School Leaders Mostly Mystified by Computer Science Education

Low-income schools are less likely than higher income schools to offer computer science (CS) classes. In all schools where computer science courses are part of the curriculum, there is no standardized set of learning standards. And most of the time CS classes are categorized as electives with a vocational slant. These results and others surfaced in a survey administered by the Computer Science Teachers Association (CSTA), a membership organization that promotes the teaching of computer science and other computing disciplines.

The survey was issued online to 20,000 secondary school leaders across the country; 503 people responded.

Of those, 77.5 percent reported that their schools offer CS courses, but those courses tend to be more common in the better-funded ones. Of the 27 percent of schools where a majority of students qualify for free or reduced lunch, six of 10 have CS courses. In the 44 percent of schools where the majority of students don't qualify for free lunch, eight of 10 offer CS classes. In lower income schools with CS courses, four of 10 also offer after school or extracurricular programs in the subject. At higher income schools, that count was much higher — 10 of 10.

The term "computer science" boggled some respondents. When asked which kinds of CS classes their schools provided, some answered, "business management," "yearbook layout," "artificial intelligence," "robotics," "office applications" and "automated design."

"This broad use of 'computer science' to encompass curriculum and courses that would not be considered 'computer science' at a college/university or professional level indicates a need for educational community consensus on a common definition of computer science education and curricular content," the report's authors stated.

Only four in 10 schools count a CS class towards a requirement in math, science or technology; the remainder tends to count it as an elective. This becomes a problem, the report noted, because "electives are often culturally and academically regarded as filler classes in a student's schedule." Also, electives don't tend to count toward college admittance.

The most common CS class offered across the board in high schools is Web design and development, followed by introduction to computer science, computer graphics and programming. The top 4 content areas covered in the curriculum of the CS courses are problem solving in 65 percent of the classes, ethical and social issues and graphics, tied at 57 percent, and Web development at 51 percent. Areas considered "core" to CS, according to the organization, such as testing and debugging and analysis of algorithms, came in much lower on the list — 34 percent and 32 percent, respectively.

The report's authors offered several observations based on the findings of their survey.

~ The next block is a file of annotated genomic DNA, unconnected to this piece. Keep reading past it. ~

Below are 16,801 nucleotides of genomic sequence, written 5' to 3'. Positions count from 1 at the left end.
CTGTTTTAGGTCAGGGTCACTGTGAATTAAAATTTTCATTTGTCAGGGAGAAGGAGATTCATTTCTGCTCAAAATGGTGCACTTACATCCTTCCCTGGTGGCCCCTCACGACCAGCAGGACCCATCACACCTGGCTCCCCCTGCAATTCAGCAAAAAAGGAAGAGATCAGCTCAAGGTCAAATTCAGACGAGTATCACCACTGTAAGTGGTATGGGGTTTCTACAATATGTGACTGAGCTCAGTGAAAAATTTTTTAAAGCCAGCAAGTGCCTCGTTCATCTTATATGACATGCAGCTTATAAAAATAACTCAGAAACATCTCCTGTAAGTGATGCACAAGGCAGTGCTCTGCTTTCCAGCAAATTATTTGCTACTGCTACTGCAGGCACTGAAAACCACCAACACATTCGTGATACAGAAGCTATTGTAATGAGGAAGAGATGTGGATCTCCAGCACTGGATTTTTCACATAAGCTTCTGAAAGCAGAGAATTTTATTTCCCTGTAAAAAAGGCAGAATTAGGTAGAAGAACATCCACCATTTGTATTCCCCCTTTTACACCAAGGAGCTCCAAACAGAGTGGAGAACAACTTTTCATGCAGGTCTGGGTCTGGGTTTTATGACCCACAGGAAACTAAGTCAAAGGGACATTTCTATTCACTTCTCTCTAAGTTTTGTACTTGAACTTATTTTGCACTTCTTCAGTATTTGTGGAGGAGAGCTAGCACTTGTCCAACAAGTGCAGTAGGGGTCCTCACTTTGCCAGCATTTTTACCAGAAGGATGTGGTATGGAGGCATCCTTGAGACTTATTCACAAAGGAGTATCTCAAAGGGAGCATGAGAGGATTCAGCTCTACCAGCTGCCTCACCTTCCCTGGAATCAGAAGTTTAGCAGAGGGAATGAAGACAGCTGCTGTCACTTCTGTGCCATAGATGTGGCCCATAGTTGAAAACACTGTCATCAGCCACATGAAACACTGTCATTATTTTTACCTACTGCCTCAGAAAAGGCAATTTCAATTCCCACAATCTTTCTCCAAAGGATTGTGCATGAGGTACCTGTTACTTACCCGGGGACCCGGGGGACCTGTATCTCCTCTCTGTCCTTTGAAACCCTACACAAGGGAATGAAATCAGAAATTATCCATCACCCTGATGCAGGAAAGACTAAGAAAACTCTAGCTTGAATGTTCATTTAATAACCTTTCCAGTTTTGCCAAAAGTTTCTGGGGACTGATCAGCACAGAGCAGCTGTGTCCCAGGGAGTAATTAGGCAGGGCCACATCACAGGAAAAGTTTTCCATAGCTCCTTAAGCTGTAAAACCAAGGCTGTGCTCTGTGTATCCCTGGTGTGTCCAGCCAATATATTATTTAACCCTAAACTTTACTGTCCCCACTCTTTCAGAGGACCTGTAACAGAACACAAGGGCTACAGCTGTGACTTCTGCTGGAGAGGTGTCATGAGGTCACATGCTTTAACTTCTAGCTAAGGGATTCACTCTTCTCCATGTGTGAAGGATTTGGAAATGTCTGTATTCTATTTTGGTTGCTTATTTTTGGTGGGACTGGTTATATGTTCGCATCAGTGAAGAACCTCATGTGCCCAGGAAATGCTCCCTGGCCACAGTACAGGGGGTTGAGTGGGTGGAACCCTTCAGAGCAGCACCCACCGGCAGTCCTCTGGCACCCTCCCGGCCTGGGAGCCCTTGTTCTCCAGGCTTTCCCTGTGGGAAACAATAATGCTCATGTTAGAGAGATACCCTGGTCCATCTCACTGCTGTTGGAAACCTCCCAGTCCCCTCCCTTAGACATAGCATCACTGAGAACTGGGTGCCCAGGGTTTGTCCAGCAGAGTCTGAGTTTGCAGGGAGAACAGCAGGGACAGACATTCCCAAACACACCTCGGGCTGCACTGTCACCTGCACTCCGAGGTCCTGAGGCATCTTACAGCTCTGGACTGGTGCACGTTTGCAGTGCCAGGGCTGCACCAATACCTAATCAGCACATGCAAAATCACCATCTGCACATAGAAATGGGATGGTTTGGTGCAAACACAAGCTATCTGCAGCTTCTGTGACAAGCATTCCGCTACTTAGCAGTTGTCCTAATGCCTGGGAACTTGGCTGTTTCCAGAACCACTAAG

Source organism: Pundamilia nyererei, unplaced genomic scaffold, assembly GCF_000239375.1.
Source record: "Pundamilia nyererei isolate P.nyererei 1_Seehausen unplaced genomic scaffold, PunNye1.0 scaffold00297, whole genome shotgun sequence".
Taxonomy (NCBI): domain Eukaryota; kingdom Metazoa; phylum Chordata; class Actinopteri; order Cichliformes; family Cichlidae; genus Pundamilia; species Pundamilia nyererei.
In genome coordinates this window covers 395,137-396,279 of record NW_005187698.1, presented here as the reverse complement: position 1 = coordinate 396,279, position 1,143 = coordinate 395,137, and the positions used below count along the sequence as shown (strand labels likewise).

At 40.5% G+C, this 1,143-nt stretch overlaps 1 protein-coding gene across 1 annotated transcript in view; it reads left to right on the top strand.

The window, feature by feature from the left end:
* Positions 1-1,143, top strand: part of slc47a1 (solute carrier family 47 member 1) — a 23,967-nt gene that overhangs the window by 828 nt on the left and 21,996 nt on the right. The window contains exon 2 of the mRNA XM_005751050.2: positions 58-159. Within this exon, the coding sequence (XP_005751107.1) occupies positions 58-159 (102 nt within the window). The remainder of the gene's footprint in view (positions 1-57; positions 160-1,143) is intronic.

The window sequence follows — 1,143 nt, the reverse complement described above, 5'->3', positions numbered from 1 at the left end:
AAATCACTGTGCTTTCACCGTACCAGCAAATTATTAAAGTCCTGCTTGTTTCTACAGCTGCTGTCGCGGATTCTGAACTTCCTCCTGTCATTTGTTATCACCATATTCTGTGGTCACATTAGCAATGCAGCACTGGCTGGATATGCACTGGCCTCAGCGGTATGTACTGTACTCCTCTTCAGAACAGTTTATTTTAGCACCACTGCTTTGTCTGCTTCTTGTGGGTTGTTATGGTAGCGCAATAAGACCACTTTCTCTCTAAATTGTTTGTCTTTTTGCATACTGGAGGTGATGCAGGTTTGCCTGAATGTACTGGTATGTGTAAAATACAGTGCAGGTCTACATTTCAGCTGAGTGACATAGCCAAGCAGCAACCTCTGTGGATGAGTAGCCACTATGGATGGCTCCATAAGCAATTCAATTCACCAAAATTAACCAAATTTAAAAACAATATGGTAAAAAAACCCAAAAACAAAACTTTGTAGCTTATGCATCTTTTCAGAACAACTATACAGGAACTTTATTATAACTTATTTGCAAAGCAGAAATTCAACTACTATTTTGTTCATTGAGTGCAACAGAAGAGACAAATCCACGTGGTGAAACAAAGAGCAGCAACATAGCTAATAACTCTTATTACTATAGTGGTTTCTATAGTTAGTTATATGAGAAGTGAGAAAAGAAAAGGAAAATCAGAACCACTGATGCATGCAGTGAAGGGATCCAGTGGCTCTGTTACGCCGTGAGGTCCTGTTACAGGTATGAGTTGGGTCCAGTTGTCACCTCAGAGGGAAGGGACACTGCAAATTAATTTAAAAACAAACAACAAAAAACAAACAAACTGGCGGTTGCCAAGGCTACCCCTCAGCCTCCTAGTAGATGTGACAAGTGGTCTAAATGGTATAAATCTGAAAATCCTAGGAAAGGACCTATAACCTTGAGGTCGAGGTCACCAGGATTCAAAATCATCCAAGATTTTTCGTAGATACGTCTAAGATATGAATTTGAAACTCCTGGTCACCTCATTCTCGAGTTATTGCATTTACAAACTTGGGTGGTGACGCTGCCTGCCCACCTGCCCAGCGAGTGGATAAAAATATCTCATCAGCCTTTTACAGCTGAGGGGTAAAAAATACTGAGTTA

In lower income schools, a solid third have no computer science whatsoever, versus only 16 percent in higher income schools. Because the "development" of a computer scientist is a multi-year "pathway," the fact that students in lower income schools have little or no access to CS over the course of their high school years "puts them at a disadvantage for both future college and career pursuits" and perpetuates a "vicious circle" for students who are economically disadvantaged.

There's still a "huge misunderstanding of what CS is and what it isn't" at the high school level, the report said. Without a standardized set of CS offerings, colleges and universities "will continue to resist adding CS courses as accepted math or science credits for admission." At the same time, students in those schools without a solid CS program will enter college "woefully behind" others.

Finally, there's a "misperception" on the part of many schools that "simply exposing students to technology as a tool or offering an hour of programming experience is equivalent to offering them the true CS education pathways that are needed to make students college- and career-ready."

The organization recommended four calls to action:

  • High schools begin counting computer science courses toward graduation requirements;
  • Schools come to an agreement about computer science curriculum and what common standards would be for all states and districts;
  • Administrators ensure that computer science classes count toward a math or science credit; and
  • A national funding plan be created to give all students "equitable access to computer science education."

The study was funded by Oracle Academy, which provides free software, curriculum, and other resources to schools.

The study's results are available (as is a a PDF data summary) on the CSTA site.

About the Author

Dian Schaffhauser is a former senior contributing editor for 1105 Media's education publications THE Journal, Campus Technology and Spaces4Learning.